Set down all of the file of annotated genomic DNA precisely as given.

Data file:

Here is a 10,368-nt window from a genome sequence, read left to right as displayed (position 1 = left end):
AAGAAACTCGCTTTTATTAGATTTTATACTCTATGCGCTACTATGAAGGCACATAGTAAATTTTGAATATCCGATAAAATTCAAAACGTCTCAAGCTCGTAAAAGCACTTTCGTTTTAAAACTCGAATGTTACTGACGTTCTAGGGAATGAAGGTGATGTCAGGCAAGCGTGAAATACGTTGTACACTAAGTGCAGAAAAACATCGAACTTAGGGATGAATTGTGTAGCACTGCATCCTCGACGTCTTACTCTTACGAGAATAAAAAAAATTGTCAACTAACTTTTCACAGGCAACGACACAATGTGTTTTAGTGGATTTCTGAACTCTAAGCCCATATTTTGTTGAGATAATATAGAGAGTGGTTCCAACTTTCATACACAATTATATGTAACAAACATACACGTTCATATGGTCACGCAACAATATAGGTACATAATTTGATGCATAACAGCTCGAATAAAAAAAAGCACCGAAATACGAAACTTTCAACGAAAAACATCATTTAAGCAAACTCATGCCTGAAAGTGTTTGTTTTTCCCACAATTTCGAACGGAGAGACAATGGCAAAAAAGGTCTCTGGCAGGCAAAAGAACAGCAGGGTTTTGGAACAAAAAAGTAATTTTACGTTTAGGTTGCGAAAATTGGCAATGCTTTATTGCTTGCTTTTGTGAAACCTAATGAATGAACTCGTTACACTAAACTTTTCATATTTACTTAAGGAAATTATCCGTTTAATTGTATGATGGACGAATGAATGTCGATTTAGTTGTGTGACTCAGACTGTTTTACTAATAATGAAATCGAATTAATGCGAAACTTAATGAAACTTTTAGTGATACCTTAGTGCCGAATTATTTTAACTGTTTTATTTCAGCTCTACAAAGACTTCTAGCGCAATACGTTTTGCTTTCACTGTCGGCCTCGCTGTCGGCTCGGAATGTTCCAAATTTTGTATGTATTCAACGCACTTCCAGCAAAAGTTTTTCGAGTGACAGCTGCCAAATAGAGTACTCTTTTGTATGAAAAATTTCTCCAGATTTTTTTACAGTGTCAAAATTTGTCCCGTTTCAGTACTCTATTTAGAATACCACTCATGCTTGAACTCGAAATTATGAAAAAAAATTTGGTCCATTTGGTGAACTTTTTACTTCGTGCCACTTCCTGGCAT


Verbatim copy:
Here is a 10,368-nt window from a genome sequence, read left to right as displayed (position 1 = left end):
AAGAAACTCGCTTTTATTAGATTTTATACTCTATGCGCTACTATGAAGGCACATAGTAAATTTTGAATATCCGATAAAATTCAAAACGTCTCAAGCTCGTAAAAGCACTTTCGTTTTAAAACTCGAATGTTACTGACGTTCTAGGGAATGAAGGTGATGTCAGGCAAGCGTGAAATACGTTGTACACTAAGTGCAGAAAAACATCGAACTTAGGGATGAATTGTGTAGCACTGCATCCTCGACGTCTTACTCTTACGAGAATAAAAAAAATTGTCAACTAACTTTTCACAGGCAACGACACAATGTGTTTTAGTGGATTTCTGAACTCTAAGCCCATATTTTGTTGAGATAATATAGAGAGTGGTTCCAACTTTCATACACAATTATATGTAACAAACATACACGTTCATATGGTCACGCAACAATATAGGTACATAATTTGATGCATAACAGCTCGAATAAAAAAAAGCACCGAAATACGAAACTTTCAACGAAAAACATCATTTAAGCAAACTCATGCCTGAAAGTGTTTGTTTTTCCCACAATTTCGAACGGAGAGACAATGGCAAAAAAGGTCTCTGGCAGGCAAAAGAACAGCAGGGTTTTGGAACAAAAAAGTAATTTTACGTTTAGGTTGCGAAAATTGGCAATGCTTTATTGCTTGCTTTTGTGAAACCTAATGAATGAACTCGTTACACTAAACTTTTCATATTTACTTAAGGAAATTATCCGTTTAATTGTATGATGGACGAATGAATGTCGATTTAGTTGTGTGACTCAGACTGTTTTACTAATAATGAAATCGAATTAATGCGAAACTTAATGAAACTTTTAGTGATACCTTAGTGCCGAATTATTTTAACTGTTTTATTTCAGCTCTACAAAGACTTCTAGCGCAATACGTTTTGCTTTCACTGTCGGCCTCGCTGTCGGCTCGGAATGTTCCAAATTTTGTATGTATTCAACGCACTTCCAGCAAAAGTTTTTCGAGTGACAGCTGCCAAATAGAGTACTCTTTTGTATGAAAAATTTCTCCAGATTTTTTTACAGTGTCAAAATTTGTCCCGTTTCAGTACTCTATTTAGAATACCACTCATGCTTGAACTCGAAATTATGAAAAAAAATTTGGTCCATTTGGTGAACTTTTTACTTCGTGCCACTTCCTGGCAT